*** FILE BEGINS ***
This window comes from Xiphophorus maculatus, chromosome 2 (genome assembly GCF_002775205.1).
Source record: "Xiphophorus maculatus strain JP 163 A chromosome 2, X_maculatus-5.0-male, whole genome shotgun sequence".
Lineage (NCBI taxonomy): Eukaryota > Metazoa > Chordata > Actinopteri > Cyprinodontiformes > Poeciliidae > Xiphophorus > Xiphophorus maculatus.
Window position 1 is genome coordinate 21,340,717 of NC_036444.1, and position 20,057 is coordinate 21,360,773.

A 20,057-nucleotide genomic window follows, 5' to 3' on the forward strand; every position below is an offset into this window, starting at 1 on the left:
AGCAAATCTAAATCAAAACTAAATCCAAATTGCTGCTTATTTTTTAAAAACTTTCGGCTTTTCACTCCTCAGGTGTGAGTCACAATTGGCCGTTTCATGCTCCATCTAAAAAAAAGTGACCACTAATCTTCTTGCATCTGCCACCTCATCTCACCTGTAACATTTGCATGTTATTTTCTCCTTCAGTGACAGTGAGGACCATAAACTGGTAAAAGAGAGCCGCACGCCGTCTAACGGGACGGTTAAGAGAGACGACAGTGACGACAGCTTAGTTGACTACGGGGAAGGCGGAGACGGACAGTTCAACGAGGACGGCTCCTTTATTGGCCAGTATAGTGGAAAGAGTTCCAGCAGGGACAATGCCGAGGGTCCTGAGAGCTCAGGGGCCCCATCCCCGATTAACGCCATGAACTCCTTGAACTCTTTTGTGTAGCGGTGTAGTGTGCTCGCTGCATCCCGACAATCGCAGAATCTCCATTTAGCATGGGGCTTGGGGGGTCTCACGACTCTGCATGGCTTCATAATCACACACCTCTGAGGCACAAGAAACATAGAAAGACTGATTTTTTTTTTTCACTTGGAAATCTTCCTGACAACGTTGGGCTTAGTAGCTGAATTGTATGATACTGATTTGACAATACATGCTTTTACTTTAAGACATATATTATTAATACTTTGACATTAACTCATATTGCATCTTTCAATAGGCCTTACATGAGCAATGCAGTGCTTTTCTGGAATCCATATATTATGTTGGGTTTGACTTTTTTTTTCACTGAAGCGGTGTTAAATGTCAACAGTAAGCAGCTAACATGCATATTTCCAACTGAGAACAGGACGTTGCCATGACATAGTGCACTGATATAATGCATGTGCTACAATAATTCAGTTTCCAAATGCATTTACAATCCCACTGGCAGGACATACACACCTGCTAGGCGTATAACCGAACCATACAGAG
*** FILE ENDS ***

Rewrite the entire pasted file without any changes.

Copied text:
This window comes from Xiphophorus maculatus, chromosome 2 (genome assembly GCF_002775205.1).
Source record: "Xiphophorus maculatus strain JP 163 A chromosome 2, X_maculatus-5.0-male, whole genome shotgun sequence".
Lineage (NCBI taxonomy): Eukaryota > Metazoa > Chordata > Actinopteri > Cyprinodontiformes > Poeciliidae > Xiphophorus > Xiphophorus maculatus.
Window position 1 is genome coordinate 21,340,717 of NC_036444.1, and position 20,057 is coordinate 21,360,773.

A 20,057-nucleotide genomic window follows, 5' to 3' on the forward strand; every position below is an offset into this window, starting at 1 on the left:
AGCAAATCTAAATCAAAACTAAATCCAAATTGCTGCTTATTTTTTAAAAACTTTCGGCTTTTCACTCCTCAGGTGTGAGTCACAATTGGCCGTTTCATGCTCCATCTAAAAAAAAGTGACCACTAATCTTCTTGCATCTGCCACCTCATCTCACCTGTAACATTTGCATGTTATTTTCTCCTTCAGTGACAGTGAGGACCATAAACTGGTAAAAGAGAGCCGCACGCCGTCTAACGGGACGGTTAAGAGAGACGACAGTGACGACAGCTTAGTTGACTACGGGGAAGGCGGAGACGGACAGTTCAACGAGGACGGCTCCTTTATTGGCCAGTATAGTGGAAAGAGTTCCAGCAGGGACAATGCCGAGGGTCCTGAGAGCTCAGGGGCCCCATCCCCGATTAACGCCATGAACTCCTTGAACTCTTTTGTGTAGCGGTGTAGTGTGCTCGCTGCATCCCGACAATCGCAGAATCTCCATTTAGCATGGGGCTTGGGGGGTCTCACGACTCTGCATGGCTTCATAATCACACACCTCTGAGGCACAAGAAACATAGAAAGACTGATTTTTTTTTTTCACTTGGAAATCTTCCTGACAACGTTGGGCTTAGTAGCTGAATTGTATGATACTGATTTGACAATACATGCTTTTACTTTAAGACATATATTATTAATACTTTGACATTAACTCATATTGCATCTTTCAATAGGCCTTACATGAGCAATGCAGTGCTTTTCTGGAATCCATATATTATGTTGGGTTTGACTTTTTTTTTCACTGAAGCGGTGTTAAATGTCAACAGTAAGCAGCTAACATGCATATTTCCAACTGAGAACAGGACGTTGCCATGACATAGTGCACTGATATAATGCATGTGCTACAATAATTCAGTTTCCAAATGCATTTACAATCCCACTGGCAGGACATACACACCTGCTAGGCGTATAACCGAACCATACAGAG